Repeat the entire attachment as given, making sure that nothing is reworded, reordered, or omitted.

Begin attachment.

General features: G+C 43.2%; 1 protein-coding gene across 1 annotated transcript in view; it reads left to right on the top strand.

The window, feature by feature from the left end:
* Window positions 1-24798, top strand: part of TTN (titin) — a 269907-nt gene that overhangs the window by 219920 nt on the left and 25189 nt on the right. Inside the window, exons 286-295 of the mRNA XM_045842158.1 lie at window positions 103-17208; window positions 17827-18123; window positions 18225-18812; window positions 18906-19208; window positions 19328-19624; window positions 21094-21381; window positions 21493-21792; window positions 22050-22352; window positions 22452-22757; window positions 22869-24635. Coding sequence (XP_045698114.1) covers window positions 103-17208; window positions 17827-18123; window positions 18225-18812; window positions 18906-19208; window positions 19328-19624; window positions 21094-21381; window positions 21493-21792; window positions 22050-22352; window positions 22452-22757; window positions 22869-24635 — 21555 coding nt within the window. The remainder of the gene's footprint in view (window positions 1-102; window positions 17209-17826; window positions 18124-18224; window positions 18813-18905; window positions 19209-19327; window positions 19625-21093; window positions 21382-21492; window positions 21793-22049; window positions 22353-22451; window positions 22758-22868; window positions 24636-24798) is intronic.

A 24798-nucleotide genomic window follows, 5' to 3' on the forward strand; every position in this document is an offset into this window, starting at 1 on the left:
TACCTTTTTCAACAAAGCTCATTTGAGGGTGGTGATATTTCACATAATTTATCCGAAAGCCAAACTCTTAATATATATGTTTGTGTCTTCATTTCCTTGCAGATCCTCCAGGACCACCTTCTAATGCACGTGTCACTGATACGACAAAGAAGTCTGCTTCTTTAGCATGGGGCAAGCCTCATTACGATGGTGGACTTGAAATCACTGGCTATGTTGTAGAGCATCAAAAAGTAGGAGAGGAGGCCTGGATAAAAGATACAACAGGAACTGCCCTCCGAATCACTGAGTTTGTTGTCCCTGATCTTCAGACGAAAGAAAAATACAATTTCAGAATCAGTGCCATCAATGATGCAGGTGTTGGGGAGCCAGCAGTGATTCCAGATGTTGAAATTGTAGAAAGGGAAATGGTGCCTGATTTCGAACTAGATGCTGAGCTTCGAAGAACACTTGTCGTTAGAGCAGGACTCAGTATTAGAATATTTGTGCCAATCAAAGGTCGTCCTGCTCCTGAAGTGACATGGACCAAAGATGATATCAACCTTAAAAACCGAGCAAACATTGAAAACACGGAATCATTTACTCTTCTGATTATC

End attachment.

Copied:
General features: G+C 43.2%; 1 protein-coding gene across 1 annotated transcript in view; it reads left to right on the top strand.

The window, feature by feature from the left end:
* Window positions 1-24798, top strand: part of TTN (titin) — a 269907-nt gene that overhangs the window by 219920 nt on the left and 25189 nt on the right. Inside the window, exons 286-295 of the mRNA XM_045842158.1 lie at window positions 103-17208; window positions 17827-18123; window positions 18225-18812; window positions 18906-19208; window positions 19328-19624; window positions 21094-21381; window positions 21493-21792; window positions 22050-22352; window positions 22452-22757; window positions 22869-24635. Coding sequence (XP_045698114.1) covers window positions 103-17208; window positions 17827-18123; window positions 18225-18812; window positions 18906-19208; window positions 19328-19624; window positions 21094-21381; window positions 21493-21792; window positions 22050-22352; window positions 22452-22757; window positions 22869-24635 — 21555 coding nt within the window. The remainder of the gene's footprint in view (window positions 1-102; window positions 17209-17826; window positions 18124-18224; window positions 18813-18905; window positions 19209-19327; window positions 19625-21093; window positions 21382-21492; window positions 21793-22049; window positions 22353-22451; window positions 22758-22868; window positions 24636-24798) is intronic.

A 24798-nucleotide genomic window follows, 5' to 3' on the forward strand; every position in this document is an offset into this window, starting at 1 on the left:
TACCTTTTTCAACAAAGCTCATTTGAGGGTGGTGATATTTCACATAATTTATCCGAAAGCCAAACTCTTAATATATATGTTTGTGTCTTCATTTCCTTGCAGATCCTCCAGGACCACCTTCTAATGCACGTGTCACTGATACGACAAAGAAGTCTGCTTCTTTAGCATGGGGCAAGCCTCATTACGATGGTGGACTTGAAATCACTGGCTATGTTGTAGAGCATCAAAAAGTAGGAGAGGAGGCCTGGATAAAAGATACAACAGGAACTGCCCTCCGAATCACTGAGTTTGTTGTCCCTGATCTTCAGACGAAAGAAAAATACAATTTCAGAATCAGTGCCATCAATGATGCAGGTGTTGGGGAGCCAGCAGTGATTCCAGATGTTGAAATTGTAGAAAGGGAAATGGTGCCTGATTTCGAACTAGATGCTGAGCTTCGAAGAACACTTGTCGTTAGAGCAGGACTCAGTATTAGAATATTTGTGCCAATCAAAGGTCGTCCTGCTCCTGAAGTGACATGGACCAAAGATGATATCAACCTTAAAAACCGAGCAAACATTGAAAACACGGAATCATTTACTCTTCTGATTATC